Leaders of UPS say they've cleared a backlog of holiday packages – but angry customers are demanding refunds because some gifts did not arrive by Christmas.
"We are getting back to normal," said UPS spokeswoman Natalie Godwin.
The worldwide shipper will refund charges for delayed international and air deliveries, Godwin said Friday. Ground shipping is not guaranteed during the peak holiday season so those customers will not get refunds, she said.
Customers continued to complain about delayed shipments and a faulty tracking system that repeatedly promised packages, but didn't deliver.
"Dear @UPS, Is your tracking system a joke?" Scott Persinger of Orinda, Calif. wrote Friday on Twitter. He attached his tracking label that indicated his package was "out for delivery" from San Pablo, Ca., on Dec. 19. He received the same message on Christmas Eve, Thursday and Friday.
Godwin declined to comment on the tracking system.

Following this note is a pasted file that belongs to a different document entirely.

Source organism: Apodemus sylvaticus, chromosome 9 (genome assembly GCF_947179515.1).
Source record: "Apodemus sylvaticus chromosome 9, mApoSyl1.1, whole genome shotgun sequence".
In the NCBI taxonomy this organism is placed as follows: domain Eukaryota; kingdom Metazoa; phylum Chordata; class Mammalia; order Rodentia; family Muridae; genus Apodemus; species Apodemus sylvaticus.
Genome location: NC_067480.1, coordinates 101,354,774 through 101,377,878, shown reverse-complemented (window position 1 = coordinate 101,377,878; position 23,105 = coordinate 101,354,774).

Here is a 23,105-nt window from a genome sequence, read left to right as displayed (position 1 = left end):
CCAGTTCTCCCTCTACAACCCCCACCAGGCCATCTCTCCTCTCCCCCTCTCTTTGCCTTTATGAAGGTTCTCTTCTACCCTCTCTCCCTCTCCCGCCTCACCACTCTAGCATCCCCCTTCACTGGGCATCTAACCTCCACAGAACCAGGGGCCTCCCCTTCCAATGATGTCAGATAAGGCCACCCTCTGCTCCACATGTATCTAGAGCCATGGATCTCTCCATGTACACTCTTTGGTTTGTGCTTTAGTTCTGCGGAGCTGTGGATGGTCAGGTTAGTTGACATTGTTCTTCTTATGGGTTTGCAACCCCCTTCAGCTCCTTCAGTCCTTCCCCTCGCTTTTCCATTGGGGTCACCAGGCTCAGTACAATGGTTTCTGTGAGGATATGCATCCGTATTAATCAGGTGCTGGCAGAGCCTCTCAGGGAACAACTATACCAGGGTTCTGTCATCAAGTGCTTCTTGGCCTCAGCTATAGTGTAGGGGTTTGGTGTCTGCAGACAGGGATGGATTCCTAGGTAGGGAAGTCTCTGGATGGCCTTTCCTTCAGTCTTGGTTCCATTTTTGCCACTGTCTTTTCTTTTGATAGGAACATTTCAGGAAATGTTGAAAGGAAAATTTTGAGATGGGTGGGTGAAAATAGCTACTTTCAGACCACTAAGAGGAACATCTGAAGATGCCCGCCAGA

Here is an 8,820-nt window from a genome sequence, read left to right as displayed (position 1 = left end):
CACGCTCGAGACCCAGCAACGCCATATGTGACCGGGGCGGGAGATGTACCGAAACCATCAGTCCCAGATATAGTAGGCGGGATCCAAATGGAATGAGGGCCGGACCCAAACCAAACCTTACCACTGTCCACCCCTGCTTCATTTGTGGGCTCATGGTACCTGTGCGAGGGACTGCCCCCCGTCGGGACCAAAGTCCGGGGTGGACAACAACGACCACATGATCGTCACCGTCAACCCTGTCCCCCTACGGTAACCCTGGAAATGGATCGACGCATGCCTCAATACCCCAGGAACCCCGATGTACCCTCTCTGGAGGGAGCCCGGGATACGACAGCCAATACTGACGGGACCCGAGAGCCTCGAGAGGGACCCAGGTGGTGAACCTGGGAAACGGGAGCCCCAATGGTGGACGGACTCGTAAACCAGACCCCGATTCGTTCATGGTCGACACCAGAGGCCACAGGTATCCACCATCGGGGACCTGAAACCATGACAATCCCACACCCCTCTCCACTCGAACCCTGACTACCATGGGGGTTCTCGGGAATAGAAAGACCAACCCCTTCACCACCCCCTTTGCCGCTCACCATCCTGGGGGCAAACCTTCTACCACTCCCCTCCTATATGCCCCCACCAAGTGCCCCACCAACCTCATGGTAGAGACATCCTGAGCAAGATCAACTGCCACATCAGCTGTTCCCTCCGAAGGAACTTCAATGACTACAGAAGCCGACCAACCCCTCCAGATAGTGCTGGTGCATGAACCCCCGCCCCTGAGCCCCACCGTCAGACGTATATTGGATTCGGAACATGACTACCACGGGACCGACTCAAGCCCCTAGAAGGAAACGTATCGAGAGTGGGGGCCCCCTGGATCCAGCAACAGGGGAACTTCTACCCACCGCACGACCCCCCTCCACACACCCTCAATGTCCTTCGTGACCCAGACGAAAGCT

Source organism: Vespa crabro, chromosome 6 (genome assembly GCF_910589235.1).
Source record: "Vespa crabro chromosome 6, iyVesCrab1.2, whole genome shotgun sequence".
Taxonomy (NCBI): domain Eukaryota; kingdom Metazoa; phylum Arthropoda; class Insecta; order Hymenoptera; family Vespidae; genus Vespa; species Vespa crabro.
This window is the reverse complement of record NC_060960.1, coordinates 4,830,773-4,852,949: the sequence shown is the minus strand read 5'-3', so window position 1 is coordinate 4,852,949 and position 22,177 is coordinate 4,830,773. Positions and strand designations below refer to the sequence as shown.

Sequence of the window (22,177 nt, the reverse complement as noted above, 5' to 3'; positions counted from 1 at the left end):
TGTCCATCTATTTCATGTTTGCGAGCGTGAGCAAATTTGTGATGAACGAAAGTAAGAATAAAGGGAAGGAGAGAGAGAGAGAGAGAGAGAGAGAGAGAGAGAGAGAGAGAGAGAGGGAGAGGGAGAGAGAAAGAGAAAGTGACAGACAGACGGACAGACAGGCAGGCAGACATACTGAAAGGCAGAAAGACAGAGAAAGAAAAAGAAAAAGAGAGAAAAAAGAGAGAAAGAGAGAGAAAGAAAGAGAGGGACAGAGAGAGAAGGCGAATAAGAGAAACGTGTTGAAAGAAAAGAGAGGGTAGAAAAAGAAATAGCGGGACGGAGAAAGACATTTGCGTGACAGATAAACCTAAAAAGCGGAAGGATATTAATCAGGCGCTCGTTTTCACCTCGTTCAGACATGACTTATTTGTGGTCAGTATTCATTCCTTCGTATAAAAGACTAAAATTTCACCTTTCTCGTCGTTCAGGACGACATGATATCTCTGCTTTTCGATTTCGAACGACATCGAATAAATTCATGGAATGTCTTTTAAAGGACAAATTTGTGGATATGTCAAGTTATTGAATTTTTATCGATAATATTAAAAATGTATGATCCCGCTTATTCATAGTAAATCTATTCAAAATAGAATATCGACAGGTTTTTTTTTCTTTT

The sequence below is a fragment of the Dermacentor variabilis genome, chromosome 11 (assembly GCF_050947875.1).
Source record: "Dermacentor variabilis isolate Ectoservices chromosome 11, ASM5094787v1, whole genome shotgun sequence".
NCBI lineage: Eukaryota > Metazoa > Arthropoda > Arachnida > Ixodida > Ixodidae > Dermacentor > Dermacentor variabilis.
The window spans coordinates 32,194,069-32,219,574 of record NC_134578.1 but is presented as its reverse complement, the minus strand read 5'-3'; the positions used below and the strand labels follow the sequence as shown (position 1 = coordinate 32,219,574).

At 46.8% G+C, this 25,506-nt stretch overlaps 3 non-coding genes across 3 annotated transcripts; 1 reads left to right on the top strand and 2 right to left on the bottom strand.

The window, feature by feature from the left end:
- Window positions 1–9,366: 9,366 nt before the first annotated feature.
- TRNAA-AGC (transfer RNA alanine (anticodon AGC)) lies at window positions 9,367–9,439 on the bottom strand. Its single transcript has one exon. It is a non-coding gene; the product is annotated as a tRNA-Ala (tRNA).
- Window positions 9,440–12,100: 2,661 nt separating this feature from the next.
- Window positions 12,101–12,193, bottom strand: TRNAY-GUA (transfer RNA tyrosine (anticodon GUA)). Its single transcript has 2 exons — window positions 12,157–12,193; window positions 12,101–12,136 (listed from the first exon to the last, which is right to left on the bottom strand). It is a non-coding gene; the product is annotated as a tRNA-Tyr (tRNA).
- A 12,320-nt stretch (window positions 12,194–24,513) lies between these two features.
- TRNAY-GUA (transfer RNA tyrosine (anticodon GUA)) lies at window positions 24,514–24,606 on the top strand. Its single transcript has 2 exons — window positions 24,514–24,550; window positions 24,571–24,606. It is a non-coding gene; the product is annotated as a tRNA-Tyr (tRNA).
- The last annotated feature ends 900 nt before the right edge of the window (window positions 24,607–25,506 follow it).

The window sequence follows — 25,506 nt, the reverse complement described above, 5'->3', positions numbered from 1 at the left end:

Martin Almgren of Mansfield, Texas was still waiting on Friday for nine packages, including one shipped via two-day air on Dec. 21. The tracking system shows the package sitting at the Dallas-Fort Worth depot since Dec. 22 and three times the shipper has said the package is out for delivery. Almgren's queries to customer service went unanswered Friday.
Godwin said in an email that all the packages in Dallas-Fort Worth were "out for delivery" on Friday.
UPS says it was overwhelmed by unexpected volume in holiday packages. The company had predicted an 8% increase in package volume over the holidays. The company normally delivers 16 million packages a day.
The company said customers could ship as late as Monday, Dec. 23 by UPS Next Day Air for delivery by Christmas Eve.
To handle the increase, the company hired 55,000 seasonal employees — the same number as last year, Godwin said.
In a press release Dec. 16, UPS said it expected a surge in packages driven by e-commerce.
"UPS expects to pick up more than 34 million packages today, Monday, Dec. 16, and expects to deliver 29 million packages globally on Tuesday, Dec. 17, a record for a single day at the world's largest package delivery company," the company said. Last year, the company predicted 28 million deliveries on its peak day.
The company planned for 2,388 daily cargo flights in December, 465 more flights than a typical day in November.
Alan Gershenhorn, the chief sales, marketing and strategy officer, said in the press release that UPS "has planned all year to handle the annual increased shipping volume during the holidays."